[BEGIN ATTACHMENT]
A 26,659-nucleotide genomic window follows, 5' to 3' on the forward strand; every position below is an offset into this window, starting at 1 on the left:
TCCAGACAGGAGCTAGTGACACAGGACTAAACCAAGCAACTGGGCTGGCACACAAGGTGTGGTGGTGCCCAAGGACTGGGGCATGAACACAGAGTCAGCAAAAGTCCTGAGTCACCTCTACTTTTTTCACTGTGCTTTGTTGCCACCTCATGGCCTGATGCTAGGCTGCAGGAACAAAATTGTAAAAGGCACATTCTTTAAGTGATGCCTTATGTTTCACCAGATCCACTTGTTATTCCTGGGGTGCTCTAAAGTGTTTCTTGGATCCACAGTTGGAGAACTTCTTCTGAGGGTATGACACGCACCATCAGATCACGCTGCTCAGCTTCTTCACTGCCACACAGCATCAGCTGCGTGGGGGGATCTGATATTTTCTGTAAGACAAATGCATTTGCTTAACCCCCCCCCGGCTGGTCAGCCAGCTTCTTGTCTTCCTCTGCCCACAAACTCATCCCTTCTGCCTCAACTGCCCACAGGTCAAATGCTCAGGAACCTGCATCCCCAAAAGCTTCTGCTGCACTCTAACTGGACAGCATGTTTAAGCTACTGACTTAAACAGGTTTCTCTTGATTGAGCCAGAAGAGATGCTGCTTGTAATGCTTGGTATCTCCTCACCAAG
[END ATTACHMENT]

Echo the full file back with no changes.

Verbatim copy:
A 26,659-nucleotide genomic window follows, 5' to 3' on the forward strand; every position below is an offset into this window, starting at 1 on the left:
TCCAGACAGGAGCTAGTGACACAGGACTAAACCAAGCAACTGGGCTGGCACACAAGGTGTGGTGGTGCCCAAGGACTGGGGCATGAACACAGAGTCAGCAAAAGTCCTGAGTCACCTCTACTTTTTTCACTGTGCTTTGTTGCCACCTCATGGCCTGATGCTAGGCTGCAGGAACAAAATTGTAAAAGGCACATTCTTTAAGTGATGCCTTATGTTTCACCAGATCCACTTGTTATTCCTGGGGTGCTCTAAAGTGTTTCTTGGATCCACAGTTGGAGAACTTCTTCTGAGGGTATGACACGCACCATCAGATCACGCTGCTCAGCTTCTTCACTGCCACACAGCATCAGCTGCGTGGGGGGATCTGATATTTTCTGTAAGACAAATGCATTTGCTTAACCCCCCCCCGGCTGGTCAGCCAGCTTCTTGTCTTCCTCTGCCCACAAACTCATCCCTTCTGCCTCAACTGCCCACAGGTCAAATGCTCAGGAACCTGCATCCCCAAAAGCTTCTGCTGCACTCTAACTGGACAGCATGTTTAAGCTACTGACTTAAACAGGTTTCTCTTGATTGAGCCAGAAGAGATGCTGCTTGTAATGCTTGGTATCTCCTCACCAAG